The types of hazards that most people think of first include those from dangerous chemicals, electrical hazards, and fall hazards. However, noise exposure, extreme temperatures, and pathogens are some risks that employees don’t realize exist in their environment, or that they can’t be harmed by these exposure events.
OSHA has identified five different types of hazards that affect most workplaces. Exposure risk to these hazards can be found in nearly every type of facility. Because of this, these risks should be addressed to keep workers safe from injuring themselves or developing health problems.
The Different Types of Hazards to Watch for
- Safety hazards: Safety hazards are the most common type of hazard, and they are present in virtually every workplace at one time or another. These hazards are unsafe conditions in a facility that can cause injury, illness, or even death. Think of hazards like spills, working from heights, unguarded machinery, wiring issues, confined spaces, forklifts, etc.
- Biological hazards: Biological hazards affect those who work with animals, people, or infectious plant materials. People who are working at daycare centers, colleges, hospitals, nursing homes, etc. can be exposed to blood or other body fluids, fungi and mold, bacteria, and viruses. Exposure risk to pathogens calls for the implementation of a biohazard safety protocol at a workplace to keep their employees safe.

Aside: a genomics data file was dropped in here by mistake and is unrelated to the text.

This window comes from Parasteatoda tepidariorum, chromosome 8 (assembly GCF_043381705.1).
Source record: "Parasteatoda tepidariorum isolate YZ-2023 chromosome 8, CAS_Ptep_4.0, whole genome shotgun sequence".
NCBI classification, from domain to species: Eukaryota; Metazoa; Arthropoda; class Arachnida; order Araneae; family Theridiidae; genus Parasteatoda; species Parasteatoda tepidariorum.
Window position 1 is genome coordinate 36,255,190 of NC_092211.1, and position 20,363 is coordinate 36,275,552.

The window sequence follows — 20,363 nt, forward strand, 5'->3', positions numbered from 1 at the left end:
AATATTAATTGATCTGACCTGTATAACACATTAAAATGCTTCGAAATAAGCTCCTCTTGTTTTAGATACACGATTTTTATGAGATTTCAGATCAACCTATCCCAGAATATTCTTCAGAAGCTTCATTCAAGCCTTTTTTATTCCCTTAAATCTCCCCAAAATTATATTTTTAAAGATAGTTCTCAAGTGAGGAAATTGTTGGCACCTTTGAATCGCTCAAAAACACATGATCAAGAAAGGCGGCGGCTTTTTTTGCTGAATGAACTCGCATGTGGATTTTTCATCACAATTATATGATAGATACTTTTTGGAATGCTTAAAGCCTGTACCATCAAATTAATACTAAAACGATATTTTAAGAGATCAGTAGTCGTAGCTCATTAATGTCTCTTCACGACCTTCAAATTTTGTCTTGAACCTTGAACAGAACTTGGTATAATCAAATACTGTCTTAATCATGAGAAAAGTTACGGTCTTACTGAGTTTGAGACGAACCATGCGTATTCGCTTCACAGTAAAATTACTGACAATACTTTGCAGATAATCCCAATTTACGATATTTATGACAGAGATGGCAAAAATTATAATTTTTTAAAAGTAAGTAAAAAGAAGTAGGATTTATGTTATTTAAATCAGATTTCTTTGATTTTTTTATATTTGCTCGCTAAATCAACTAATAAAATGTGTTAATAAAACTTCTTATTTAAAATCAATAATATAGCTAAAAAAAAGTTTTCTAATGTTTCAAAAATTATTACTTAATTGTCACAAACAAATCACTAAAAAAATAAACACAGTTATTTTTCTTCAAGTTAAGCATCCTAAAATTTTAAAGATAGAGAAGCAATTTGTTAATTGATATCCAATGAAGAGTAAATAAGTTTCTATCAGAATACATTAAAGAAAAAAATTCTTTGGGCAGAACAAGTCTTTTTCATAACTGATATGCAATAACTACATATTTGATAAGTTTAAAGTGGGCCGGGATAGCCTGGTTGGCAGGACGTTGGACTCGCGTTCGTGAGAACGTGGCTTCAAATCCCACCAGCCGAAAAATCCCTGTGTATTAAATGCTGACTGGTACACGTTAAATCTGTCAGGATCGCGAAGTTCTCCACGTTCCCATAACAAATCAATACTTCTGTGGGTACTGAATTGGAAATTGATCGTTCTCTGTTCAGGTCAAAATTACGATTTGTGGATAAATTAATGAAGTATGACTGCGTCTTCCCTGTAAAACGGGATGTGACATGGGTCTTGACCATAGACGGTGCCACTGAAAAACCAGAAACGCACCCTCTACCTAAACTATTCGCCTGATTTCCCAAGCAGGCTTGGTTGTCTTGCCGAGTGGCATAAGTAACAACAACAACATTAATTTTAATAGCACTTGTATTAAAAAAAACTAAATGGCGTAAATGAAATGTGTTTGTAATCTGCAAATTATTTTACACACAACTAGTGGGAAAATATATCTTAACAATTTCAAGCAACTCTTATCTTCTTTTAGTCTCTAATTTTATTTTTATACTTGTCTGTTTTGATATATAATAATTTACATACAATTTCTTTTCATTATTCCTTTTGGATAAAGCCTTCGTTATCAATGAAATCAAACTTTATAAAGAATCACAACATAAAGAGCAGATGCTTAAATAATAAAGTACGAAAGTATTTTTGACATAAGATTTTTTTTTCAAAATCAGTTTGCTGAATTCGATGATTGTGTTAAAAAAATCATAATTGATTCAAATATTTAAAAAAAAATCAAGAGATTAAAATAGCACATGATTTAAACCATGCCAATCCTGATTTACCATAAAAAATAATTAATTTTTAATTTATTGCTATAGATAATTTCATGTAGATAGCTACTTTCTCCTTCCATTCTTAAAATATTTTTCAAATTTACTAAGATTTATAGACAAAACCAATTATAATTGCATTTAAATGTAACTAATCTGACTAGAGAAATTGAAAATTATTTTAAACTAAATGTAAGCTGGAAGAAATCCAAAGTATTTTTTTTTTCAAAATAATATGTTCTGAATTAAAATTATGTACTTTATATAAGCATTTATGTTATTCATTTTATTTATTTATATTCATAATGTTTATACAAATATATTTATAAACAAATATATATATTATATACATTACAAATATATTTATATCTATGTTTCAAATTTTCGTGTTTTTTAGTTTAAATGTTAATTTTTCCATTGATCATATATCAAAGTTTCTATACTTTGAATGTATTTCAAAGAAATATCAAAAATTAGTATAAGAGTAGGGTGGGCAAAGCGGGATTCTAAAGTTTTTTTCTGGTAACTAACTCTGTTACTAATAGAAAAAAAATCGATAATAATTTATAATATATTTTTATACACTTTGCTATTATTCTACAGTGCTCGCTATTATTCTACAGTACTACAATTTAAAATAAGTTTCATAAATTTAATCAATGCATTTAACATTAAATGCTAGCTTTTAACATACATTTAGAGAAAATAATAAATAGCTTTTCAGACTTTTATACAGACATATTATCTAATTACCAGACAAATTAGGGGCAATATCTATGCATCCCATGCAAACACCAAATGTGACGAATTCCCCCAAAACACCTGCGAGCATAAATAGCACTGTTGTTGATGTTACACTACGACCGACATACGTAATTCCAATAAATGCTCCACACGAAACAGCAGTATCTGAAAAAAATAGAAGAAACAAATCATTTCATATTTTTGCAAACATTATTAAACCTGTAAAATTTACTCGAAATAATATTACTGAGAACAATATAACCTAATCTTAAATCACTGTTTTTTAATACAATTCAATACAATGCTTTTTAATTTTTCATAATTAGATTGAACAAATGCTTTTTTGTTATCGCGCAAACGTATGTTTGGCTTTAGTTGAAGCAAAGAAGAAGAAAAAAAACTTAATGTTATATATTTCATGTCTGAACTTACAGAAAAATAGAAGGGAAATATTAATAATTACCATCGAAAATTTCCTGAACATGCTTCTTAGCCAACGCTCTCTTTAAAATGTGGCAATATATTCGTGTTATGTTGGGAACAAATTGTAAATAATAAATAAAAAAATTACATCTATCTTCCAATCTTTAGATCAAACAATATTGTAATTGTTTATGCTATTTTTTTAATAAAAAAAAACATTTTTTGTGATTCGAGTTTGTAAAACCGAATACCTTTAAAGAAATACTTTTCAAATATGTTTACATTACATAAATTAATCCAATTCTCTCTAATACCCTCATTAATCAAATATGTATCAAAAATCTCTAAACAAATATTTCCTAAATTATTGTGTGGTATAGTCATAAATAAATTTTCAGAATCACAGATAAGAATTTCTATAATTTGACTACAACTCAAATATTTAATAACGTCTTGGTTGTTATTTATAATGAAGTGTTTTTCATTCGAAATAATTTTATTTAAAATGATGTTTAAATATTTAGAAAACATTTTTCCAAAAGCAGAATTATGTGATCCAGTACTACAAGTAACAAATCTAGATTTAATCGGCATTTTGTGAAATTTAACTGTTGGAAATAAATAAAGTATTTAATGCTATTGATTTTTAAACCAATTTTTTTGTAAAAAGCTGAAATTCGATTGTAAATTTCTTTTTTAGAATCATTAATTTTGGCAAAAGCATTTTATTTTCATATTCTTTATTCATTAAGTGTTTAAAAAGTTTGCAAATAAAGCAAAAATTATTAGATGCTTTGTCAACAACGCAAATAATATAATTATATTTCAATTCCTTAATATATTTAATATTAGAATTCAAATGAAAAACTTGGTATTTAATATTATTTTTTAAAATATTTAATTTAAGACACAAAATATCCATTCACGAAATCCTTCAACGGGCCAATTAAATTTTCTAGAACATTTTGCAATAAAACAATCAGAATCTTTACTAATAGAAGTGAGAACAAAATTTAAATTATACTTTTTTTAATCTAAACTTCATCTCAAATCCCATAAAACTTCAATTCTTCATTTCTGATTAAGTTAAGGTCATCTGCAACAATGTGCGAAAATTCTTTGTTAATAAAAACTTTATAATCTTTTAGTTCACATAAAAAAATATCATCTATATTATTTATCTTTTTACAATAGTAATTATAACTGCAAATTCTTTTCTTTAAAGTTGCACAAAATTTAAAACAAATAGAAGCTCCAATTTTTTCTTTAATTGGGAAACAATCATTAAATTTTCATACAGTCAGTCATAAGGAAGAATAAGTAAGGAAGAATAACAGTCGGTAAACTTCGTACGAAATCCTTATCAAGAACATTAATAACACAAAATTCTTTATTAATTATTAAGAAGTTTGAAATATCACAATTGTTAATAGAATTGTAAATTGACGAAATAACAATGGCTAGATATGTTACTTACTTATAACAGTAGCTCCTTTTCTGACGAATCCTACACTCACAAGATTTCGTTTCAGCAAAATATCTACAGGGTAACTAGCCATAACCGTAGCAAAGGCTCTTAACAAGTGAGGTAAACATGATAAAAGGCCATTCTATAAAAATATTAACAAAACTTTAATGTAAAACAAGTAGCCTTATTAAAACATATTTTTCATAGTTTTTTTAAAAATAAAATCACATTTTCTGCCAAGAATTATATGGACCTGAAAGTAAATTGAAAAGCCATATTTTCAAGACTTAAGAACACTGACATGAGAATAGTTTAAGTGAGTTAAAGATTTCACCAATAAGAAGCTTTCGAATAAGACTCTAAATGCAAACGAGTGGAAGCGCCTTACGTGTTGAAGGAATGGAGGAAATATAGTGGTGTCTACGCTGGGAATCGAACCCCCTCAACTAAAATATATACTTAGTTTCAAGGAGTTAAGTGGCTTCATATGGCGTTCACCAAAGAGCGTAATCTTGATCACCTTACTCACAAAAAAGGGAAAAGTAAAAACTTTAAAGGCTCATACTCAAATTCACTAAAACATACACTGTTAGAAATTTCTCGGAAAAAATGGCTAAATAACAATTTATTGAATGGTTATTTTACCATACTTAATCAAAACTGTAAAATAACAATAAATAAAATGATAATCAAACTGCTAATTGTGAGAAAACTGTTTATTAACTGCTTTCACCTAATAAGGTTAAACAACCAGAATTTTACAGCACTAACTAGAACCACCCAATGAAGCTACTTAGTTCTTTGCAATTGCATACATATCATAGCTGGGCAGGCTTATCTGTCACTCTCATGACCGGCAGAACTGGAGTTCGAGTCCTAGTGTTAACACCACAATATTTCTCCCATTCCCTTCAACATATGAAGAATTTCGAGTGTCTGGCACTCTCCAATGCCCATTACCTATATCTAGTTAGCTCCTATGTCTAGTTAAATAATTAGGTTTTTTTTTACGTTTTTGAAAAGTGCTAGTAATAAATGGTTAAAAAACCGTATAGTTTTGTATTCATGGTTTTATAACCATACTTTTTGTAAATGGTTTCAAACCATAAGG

- Physical hazards: Physical factors encompass environmental factors that can cause harm to workers even when they’re not directly touched. Radiation, high sunlight exposure, working in extreme temperatures, and constant loud noises are all examples of physical hazards.
- Ergonomic hazards: These hazards can be the hardest to identify, but they can easily cause strain and eventually injury to the body. Workers can face ergonomic hazards if their workstations or chairs are improperly adjusted, if they’re frequently lifting, if they’re making repetitive and awkward movements, and other situations where the body and muscles are overworked.
- Chemical hazards: Any chemical in the workplace can put workers at risk. Some chemicals are far more dangerous than others. With the capacity to exude fumes and gases into the surrounding air, chemical hazards such as solvents or flammable liquids can even be a fire hazard on top of a health hazard to employees. Even common household cleaning chemicals can cause skin irritation, illness, or respiration problems.
As you can tell, workplace safety has a lot to cover. It can seem like you will need to spend copious amounts of time and money to cultivate a safe workplace, but by eliminating hazards you will notice workers are more productive, your facility will have less injuries occur, and people won't have to take as much time off to recover.
Eliminating hazards will help your facility run efficiently and do so safely.
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